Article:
I like this idea and its a breath of fresh air compared to the others postings here.

and a nice reply by supersadface

agreed, great post supersadface

Years ago I did an in-depth report on the economic crash of Iceland. My current employers liked it so much that they hired me and posted the report on their website. And this was despite my 2.0 GPA 3-yr bachelors (ya college was a haze…literally…) Go for it my man!

Good advice everyone. Goschnizzle yo bizzle.

AllanC Wrote: ------------------------------------------------------- > Years ago I did an in-depth report on the economic > crash of Iceland. My current employers liked it so > much that they hired me and posted the report on > their website. And this was despite my 2.0 GPA > 3-yr bachelors (ya college was a > haze…literally…) > > Go for it my man! Year ago? Which economic crash are you talking about? Has Iceland had more than one?

@Carson try reading the post next time :wink:

-supersadface thank you for your response it was both extremely helpful and insightful, i really appreciate it. That gave me far more direction that i was expecting to gain from this thread, but having never been in the industry i just have a few questions if you wouldnt mind: how many pages would you recommend max/min and where could i find the basic structure for a reseach note? also would the financial times and some online research provide enough detailed information for the relevent stock i pick? -explained the mgmt -explained the drivers of profitability/stock price what specifically do you mean by this? looks like i’ve got some serious work ahead of me but im really looking forward to it, it should be a gigantic learning curve thanks again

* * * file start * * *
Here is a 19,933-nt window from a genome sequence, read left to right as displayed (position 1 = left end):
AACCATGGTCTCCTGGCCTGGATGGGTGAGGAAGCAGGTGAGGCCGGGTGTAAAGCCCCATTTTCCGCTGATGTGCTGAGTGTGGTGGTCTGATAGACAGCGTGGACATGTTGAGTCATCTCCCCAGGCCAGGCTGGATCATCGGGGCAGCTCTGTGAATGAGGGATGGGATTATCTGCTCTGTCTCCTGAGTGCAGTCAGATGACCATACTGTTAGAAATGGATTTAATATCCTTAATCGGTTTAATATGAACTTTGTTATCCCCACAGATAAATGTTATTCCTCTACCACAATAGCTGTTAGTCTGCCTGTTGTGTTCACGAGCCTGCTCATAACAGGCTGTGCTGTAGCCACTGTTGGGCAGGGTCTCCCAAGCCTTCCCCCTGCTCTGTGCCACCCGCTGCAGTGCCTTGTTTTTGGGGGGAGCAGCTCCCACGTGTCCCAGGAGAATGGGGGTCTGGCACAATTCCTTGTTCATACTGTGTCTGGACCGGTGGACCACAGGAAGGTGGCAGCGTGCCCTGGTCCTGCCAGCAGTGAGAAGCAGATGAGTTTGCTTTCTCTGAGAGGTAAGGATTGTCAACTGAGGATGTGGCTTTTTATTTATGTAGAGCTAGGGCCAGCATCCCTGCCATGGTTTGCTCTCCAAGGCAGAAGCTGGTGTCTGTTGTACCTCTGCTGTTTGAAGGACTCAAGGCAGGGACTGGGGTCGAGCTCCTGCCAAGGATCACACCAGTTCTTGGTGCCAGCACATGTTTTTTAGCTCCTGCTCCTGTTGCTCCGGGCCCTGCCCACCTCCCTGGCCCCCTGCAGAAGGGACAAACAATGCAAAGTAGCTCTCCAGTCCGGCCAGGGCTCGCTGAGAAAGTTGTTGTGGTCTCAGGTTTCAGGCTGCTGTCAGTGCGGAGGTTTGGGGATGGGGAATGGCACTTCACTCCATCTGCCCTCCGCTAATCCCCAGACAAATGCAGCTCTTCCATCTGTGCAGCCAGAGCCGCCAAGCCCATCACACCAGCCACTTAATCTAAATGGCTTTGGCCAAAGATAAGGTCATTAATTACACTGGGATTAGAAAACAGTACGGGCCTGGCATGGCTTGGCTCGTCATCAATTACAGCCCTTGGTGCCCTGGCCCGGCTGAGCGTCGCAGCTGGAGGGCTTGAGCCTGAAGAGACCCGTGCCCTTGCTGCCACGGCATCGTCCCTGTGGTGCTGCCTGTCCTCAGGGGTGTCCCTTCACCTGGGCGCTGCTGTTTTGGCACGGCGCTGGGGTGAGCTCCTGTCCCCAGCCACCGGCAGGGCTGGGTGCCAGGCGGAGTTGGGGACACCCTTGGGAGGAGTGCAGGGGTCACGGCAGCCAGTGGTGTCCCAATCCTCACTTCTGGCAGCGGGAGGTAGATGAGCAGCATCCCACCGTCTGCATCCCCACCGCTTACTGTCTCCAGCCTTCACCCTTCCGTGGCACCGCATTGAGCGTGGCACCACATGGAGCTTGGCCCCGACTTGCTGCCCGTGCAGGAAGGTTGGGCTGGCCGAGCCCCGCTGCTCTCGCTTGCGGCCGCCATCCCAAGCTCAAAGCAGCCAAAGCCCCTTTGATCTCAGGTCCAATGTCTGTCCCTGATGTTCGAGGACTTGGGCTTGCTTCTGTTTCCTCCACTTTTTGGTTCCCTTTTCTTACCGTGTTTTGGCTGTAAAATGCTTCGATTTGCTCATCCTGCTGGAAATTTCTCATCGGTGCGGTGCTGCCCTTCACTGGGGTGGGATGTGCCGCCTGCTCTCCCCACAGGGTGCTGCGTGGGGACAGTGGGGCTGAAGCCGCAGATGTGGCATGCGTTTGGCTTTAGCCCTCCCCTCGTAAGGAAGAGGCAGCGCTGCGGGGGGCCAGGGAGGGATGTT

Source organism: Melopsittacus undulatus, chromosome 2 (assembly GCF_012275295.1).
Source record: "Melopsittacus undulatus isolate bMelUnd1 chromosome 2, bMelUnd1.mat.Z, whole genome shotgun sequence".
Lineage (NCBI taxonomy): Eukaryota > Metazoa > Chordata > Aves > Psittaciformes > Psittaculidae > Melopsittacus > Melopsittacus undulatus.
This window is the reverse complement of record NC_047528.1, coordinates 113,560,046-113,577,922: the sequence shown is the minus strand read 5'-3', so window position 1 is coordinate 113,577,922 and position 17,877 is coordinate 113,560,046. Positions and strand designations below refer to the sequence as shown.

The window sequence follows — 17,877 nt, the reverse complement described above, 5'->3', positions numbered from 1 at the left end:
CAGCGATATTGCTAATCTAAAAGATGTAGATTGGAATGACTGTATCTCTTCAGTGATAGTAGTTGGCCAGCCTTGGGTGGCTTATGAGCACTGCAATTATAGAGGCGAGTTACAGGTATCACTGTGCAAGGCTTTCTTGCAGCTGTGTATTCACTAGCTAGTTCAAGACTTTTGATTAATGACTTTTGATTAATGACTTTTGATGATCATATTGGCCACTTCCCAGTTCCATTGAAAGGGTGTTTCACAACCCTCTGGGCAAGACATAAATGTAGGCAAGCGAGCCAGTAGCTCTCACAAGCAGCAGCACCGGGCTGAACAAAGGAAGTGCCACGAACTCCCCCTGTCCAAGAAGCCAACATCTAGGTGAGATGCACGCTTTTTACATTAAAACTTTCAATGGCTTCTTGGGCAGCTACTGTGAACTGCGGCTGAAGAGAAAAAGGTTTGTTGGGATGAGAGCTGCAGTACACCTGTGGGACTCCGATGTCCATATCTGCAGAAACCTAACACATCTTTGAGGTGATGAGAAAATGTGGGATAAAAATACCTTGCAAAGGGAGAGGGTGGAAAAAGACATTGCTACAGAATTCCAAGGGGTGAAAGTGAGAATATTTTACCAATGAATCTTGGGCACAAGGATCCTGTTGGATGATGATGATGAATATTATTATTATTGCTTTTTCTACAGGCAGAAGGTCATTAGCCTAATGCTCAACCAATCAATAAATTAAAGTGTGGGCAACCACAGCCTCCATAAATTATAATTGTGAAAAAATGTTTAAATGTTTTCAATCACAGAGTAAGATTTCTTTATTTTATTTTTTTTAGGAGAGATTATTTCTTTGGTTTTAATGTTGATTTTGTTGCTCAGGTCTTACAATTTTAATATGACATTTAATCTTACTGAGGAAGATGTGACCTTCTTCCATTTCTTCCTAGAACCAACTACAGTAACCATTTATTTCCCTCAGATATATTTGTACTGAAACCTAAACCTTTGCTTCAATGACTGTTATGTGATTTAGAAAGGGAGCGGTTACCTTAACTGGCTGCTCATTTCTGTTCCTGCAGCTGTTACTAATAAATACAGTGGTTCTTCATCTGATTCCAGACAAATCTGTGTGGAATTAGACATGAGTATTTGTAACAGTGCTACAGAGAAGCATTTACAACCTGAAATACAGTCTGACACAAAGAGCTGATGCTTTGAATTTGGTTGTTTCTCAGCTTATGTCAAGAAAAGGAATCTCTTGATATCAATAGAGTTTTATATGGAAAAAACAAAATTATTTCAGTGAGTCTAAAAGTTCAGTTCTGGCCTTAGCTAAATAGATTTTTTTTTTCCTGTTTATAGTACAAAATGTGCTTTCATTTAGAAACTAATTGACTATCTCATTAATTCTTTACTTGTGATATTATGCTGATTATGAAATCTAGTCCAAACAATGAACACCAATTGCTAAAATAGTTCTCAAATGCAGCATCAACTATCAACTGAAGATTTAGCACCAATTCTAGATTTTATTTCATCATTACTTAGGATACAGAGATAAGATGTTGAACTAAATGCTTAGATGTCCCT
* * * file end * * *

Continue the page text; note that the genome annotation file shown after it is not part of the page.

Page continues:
Post your e-mail and I’ll get in touch with you and help answer your questions. I don’t like posting mine as it’s just my name and I must maintain MY SECRET IDENTITY. [flourishes cape, vanishes]

jh06mjb@leeds.ac.uk fantastic, thank you

Great post supersadface. Also, another point to keep in mind when writing a research on a company is whether your target is a sell side firm or a buy side. I understand that you’re targeting hedge funds. The reports will focus on completely different items depending on the target. a hint for a buy side research would be to try incorporating Porter’s forces for your qualitative portion in the report. It’s easier said than done though!

Just wrote you an incredibly long e-mail MJB. Good luck - if you do this right, I think you might get great results snagging an internship or job. With that said, it will take probably 20-40 hours to “do it right” at least, so I hope you’re ready to spend some time at the library… Edit: Thx for compliments, other posters! Hopefully a couple of other ‘how do I get a research job?’ folks read this thread and take some initiative.